Halstead moves into Connecticut market in Darien

By Candace Taylor | May 27, 2009 10:12PM

In yet another aggressive bid for market share, Halstead Property is expanding into Connecticut, acquiring Darien-based brokerage Wheeler Real Estate.

Wheeler, founded in 1927, has one 55-agent office at 671 Boston Post Road in Darien and serves the surrounding towns of New Canaan, Rowayton and Norwalk. The new company will be known as Halstead Property Wheeler.

In an environment where other firms have been closing offices, Halstead has taken advantage of the downturn to expand aggressively. In October, Halstead, owned by Terra Holdings, opened its first out-of-state office with a new branch in Hoboken, N.J. The company also recently opened a new office in Boerum Hill, Brooklyn. Halstead has nine other offices in New York City — including one in Harlem, where the Corcoran Group and Warburg Realty recently closed their offices — and one in Hudson, N.Y.

Privately held Halstead did not disclose the price of the acquisition.

Halstead’s Connecticut outpost will be run by former Wheeler owners Nancy Dauk, husband-and wife-team David and Holly Hawes, as well as Wheeler broker — but not owner — Edward Saunders, who will serve as COO and director of sales for the Darien office.

This is not Wheeler’s first brush with a larger company. In 1989, Wheeler became associated with Prudential Real Estate Affiliates, a real estate brokerage franchisor with some 1,900 independently owned offices in the United States and Canada, including New York City’s Prudential Douglas Elliman.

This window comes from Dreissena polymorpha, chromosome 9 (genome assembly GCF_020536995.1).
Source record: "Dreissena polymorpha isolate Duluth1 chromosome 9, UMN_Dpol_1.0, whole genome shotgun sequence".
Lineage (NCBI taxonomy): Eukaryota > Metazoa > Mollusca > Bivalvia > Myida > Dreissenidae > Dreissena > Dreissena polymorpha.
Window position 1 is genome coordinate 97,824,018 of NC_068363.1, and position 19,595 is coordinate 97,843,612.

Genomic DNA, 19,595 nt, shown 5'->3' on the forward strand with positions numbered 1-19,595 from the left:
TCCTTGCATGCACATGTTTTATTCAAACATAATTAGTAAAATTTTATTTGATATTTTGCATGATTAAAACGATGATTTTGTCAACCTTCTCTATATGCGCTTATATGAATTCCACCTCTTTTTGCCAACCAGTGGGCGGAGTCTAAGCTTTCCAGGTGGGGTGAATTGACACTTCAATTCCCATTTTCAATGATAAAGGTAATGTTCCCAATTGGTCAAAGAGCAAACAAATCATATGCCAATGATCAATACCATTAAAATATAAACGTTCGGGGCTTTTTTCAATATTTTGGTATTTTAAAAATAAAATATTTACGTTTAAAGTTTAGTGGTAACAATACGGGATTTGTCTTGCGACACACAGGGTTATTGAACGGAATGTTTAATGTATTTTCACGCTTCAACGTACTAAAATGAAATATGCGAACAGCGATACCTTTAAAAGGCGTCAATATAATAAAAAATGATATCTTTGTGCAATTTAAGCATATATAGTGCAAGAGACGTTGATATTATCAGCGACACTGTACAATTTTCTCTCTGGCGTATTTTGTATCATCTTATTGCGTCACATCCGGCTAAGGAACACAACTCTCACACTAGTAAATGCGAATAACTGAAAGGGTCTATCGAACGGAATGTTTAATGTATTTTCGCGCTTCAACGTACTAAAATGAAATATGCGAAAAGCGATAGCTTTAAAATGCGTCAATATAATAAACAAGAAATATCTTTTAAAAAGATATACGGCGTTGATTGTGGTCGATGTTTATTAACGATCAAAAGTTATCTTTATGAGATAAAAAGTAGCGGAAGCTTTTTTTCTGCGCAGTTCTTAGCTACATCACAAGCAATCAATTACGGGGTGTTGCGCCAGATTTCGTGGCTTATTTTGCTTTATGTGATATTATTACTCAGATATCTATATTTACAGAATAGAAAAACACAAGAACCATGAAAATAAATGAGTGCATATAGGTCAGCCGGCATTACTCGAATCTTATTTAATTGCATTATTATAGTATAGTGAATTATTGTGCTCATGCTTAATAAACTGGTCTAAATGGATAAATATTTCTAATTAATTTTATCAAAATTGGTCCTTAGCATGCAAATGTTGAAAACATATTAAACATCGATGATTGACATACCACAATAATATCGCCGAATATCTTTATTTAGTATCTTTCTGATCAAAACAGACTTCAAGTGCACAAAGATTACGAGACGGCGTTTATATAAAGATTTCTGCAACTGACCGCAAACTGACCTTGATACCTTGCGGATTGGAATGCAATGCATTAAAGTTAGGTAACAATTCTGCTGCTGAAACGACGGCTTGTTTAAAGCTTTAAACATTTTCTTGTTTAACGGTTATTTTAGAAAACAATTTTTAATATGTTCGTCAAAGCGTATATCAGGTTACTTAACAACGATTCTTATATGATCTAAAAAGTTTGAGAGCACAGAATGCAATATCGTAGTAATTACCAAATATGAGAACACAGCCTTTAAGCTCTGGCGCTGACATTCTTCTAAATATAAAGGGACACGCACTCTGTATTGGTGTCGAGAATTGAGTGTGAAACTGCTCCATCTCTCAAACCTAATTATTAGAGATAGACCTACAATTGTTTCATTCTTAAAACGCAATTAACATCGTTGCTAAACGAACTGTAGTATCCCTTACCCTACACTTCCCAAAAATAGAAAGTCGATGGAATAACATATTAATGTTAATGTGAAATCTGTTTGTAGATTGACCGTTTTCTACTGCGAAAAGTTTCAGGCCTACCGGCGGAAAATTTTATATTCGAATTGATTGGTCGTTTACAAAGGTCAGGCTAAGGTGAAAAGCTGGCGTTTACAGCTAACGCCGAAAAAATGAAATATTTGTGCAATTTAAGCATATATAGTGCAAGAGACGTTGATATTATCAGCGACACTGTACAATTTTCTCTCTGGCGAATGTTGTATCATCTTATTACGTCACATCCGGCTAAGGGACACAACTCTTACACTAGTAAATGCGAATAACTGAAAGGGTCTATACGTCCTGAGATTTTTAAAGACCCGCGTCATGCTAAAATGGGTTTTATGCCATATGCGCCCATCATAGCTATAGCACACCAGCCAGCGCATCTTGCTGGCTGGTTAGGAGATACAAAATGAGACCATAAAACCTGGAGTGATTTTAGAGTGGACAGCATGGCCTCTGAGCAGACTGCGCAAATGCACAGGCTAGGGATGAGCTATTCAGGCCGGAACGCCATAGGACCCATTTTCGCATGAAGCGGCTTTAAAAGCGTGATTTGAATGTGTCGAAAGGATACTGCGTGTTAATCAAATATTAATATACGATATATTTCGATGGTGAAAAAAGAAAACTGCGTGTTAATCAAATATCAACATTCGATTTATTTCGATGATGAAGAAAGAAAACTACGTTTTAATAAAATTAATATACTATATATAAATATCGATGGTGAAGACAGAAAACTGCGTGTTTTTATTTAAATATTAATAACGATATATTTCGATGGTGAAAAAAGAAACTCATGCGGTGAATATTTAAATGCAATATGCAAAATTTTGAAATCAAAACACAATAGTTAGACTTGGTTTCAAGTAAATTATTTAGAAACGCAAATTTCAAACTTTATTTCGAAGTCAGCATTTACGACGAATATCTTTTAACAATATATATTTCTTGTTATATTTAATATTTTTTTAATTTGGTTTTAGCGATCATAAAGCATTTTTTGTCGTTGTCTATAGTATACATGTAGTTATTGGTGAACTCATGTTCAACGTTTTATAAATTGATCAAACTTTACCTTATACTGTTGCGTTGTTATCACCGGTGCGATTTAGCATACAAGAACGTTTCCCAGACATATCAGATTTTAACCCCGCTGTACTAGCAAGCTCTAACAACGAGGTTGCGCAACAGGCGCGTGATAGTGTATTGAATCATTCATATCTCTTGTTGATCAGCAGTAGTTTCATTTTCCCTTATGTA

During that time, the firm was known as Prudential Wheeler Real Estate. But in 2006 it dropped its affiliation with Prudential Real Estate and returned to its original name, Wheeler Real Estate.

David Hawes said he became familiar with Halstead because the two companies are both members of Leading Real Estate Companies of the World, a global network of some 700 real estate firms.

He said the connection with Halstead made sense because Darien is a bedroom community for New York City.

“They had a desire to come to Connecticut and we wanted a better connection to New York,” he said. “We see the clients coming from New York and wanted to make sure we were getting more than our share.”

Darien has been hard hit by the nationwide real estate slump, with sales falling 44 percent in 2008 from the previous year, according to Boston’s Warren Group, which tracks New England real estate sales. Two hundred and thirteen Darien homes sold in 2008, down from 380 the previous year. Prices dropped roughly 3 percent, to $1,285,000 from $1,330,000 in 2007.